The buyer will be choosing the SBA lender and it is critical to choose the right lender. There are many SBA lender choices and it is difficult for a buyer to know with certainty which bank is the best choice. Every bank has different industry preferences and underwriting practices. Much of the bank selection is a matter of knowing which bank will “like” this deal.
    It is best to work with a bank directly and only use a loan broker in rare and extenuating circumstances. Loan brokers make a lot of promises they can’t deliver on and the banks cannot necessarily follow through with.
  2. Approvals and more Approvals; Pre-Approval, LOI, and Final Approval
    There are lots of “approvals” along the way to funding and closing. First, the buyer will get a “pre-approval” which isn’t a promise or commitment to the deal, it mean exactly what is says, after initial review, the buyer appears to be qualified. Next is an LOI (Letter of Intent) from the lender which again is not a promise to offer financing. This comes after the lender has done an initial review of the buyer and business and it looks good, but still needs to go through full underwriting review. The last approval is the Final Approval letter from the lender which comes after underwriting review is complete and appraisals on the business and collateral are complete. Once Final Approval is received the bank is typically ready to fund in 5 to 7 days.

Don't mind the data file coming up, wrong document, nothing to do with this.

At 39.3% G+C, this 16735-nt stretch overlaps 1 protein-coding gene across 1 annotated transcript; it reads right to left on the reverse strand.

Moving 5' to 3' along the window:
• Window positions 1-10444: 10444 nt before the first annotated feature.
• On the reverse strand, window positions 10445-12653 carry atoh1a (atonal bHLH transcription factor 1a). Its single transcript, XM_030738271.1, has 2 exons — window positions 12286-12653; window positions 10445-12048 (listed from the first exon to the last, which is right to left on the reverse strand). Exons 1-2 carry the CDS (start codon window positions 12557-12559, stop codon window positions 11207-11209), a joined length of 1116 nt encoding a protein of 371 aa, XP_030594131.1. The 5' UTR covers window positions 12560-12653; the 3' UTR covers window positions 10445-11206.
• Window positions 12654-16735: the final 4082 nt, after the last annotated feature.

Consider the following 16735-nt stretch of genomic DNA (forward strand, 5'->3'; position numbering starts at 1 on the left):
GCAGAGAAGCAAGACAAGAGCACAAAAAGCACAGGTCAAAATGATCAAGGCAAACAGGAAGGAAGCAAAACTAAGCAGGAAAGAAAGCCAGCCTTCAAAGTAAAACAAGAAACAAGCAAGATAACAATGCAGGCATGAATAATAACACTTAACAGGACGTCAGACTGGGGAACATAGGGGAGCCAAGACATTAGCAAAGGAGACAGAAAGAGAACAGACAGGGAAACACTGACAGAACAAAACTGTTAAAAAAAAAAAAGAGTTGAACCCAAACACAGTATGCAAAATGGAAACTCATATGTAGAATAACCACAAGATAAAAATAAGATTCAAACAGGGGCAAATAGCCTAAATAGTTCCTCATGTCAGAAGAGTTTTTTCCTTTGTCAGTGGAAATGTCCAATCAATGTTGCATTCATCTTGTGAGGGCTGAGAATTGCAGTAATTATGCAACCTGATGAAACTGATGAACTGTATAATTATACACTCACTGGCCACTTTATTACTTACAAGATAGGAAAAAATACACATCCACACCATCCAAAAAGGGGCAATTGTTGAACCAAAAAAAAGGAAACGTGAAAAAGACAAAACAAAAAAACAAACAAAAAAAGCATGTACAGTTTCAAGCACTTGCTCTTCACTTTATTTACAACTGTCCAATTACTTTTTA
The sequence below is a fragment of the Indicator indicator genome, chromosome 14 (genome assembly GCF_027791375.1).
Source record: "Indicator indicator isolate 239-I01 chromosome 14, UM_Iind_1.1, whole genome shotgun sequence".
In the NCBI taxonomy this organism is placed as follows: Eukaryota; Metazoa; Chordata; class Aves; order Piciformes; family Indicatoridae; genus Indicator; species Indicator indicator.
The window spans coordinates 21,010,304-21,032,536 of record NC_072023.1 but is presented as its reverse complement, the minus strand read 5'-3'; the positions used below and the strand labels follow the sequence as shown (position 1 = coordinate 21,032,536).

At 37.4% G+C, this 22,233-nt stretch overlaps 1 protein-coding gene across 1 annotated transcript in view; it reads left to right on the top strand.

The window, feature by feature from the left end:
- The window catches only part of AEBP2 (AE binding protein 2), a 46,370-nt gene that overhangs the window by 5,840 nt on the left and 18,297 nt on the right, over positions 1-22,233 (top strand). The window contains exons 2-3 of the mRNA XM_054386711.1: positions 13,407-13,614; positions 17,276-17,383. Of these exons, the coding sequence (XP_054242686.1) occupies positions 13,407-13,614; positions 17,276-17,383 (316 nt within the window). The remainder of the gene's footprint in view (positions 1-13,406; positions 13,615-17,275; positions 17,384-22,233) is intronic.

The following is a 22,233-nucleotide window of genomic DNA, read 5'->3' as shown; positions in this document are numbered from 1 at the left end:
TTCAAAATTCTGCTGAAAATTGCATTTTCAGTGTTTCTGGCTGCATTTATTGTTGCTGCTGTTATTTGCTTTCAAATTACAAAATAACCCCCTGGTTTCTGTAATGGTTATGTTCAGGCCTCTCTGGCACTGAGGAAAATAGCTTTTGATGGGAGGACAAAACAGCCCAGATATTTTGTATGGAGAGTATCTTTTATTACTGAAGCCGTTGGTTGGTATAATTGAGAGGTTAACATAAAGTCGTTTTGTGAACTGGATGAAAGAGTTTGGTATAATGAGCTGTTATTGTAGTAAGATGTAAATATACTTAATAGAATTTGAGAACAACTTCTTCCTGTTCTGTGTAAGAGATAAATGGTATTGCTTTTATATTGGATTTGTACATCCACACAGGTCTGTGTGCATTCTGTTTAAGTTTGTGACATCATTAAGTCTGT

3. Business Pre-Approval
    At Pacific Business Sales the first SBA approval for the business is handled shortly after listing. We want to ensure that we have a lender in place that will approve the financial parameters of the transaction as well as the industry. It is important to know which lender is willing to close on the loan with the right buyer and how much of a down payment they want 10%, 15% etc. and what they will lend. If the business was not pre-approved or reviewed in advance by the lender then this will be step one along with buyer pre-approval since the bank is starting from scratch with the business.
    If the business has not already been pre-approved the bank will require the following information from the seller:
    a) last 3 years tax returns
    b) last 3 years P&L and Year to Date P&L
    c) Current Balance Sheet